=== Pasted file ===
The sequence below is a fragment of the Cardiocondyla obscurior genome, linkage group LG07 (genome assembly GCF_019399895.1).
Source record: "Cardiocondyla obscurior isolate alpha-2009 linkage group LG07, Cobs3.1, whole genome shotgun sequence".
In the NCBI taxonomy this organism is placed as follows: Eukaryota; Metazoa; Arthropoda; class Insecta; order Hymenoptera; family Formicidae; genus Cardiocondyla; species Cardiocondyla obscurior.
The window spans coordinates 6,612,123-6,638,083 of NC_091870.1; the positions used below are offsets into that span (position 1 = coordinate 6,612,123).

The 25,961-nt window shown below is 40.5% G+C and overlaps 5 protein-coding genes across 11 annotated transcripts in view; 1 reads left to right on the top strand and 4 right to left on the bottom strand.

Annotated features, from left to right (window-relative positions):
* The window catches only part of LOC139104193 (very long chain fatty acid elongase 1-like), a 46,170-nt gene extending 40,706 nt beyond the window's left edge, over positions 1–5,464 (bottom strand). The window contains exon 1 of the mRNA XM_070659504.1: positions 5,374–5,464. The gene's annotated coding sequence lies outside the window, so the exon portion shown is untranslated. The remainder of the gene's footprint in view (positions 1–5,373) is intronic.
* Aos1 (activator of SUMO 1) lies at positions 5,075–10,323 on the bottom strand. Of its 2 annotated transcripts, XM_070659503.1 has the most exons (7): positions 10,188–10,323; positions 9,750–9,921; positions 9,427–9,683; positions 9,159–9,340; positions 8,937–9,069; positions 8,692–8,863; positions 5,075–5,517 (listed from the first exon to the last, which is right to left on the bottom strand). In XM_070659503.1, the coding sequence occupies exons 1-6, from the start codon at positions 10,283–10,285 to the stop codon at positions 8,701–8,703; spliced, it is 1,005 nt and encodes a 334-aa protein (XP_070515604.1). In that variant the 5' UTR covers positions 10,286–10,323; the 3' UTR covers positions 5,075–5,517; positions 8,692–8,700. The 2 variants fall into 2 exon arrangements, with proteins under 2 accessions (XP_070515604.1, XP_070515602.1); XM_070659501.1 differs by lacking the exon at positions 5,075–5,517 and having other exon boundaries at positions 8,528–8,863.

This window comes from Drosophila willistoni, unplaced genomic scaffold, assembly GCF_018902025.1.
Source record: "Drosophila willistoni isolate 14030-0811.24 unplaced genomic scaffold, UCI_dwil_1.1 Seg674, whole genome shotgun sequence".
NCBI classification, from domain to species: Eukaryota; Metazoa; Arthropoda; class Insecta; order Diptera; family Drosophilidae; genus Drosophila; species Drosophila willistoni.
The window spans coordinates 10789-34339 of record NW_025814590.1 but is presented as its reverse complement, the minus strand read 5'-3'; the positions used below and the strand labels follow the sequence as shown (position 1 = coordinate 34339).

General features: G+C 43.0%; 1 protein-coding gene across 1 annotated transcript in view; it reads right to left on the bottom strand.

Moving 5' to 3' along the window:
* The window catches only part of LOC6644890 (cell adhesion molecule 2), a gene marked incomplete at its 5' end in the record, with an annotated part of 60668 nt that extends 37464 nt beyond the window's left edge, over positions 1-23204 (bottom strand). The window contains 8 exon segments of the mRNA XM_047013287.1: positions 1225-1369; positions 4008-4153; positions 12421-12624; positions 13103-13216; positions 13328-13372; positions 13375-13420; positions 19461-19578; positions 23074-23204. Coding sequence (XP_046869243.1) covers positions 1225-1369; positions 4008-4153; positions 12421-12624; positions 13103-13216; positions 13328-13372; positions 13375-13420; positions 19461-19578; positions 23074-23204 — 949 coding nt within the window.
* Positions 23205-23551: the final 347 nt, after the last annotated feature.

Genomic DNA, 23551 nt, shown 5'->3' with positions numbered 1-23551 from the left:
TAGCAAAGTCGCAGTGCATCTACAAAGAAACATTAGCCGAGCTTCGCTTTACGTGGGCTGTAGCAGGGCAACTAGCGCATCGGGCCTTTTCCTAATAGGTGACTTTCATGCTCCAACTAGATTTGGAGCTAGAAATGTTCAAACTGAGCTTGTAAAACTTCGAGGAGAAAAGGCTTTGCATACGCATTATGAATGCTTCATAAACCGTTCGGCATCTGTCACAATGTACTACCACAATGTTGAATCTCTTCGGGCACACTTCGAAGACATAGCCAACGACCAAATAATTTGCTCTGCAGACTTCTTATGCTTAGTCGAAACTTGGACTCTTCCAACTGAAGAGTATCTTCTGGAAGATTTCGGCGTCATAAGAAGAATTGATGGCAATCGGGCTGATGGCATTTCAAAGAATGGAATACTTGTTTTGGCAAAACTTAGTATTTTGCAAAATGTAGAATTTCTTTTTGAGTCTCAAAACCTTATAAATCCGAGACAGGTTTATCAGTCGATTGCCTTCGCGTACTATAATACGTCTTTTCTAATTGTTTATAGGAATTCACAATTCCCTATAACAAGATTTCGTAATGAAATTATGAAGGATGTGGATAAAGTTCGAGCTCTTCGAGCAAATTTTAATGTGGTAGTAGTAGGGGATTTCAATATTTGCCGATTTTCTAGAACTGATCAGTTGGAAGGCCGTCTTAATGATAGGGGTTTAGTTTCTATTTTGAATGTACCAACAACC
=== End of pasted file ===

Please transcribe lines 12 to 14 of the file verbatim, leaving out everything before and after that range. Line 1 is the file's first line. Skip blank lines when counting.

The window spans coordinates 10789-34339 of record NW_025814590.1 but is presented as its reverse complement, the minus strand read 5'-3'; the positions used below and the strand labels follow the sequence as shown (position 1 = coordinate 34339).

General features: G+C 43.0%; 1 protein-coding gene across 1 annotated transcript in view; it reads right to left on the bottom strand.

Moving 5' to 3' along the window: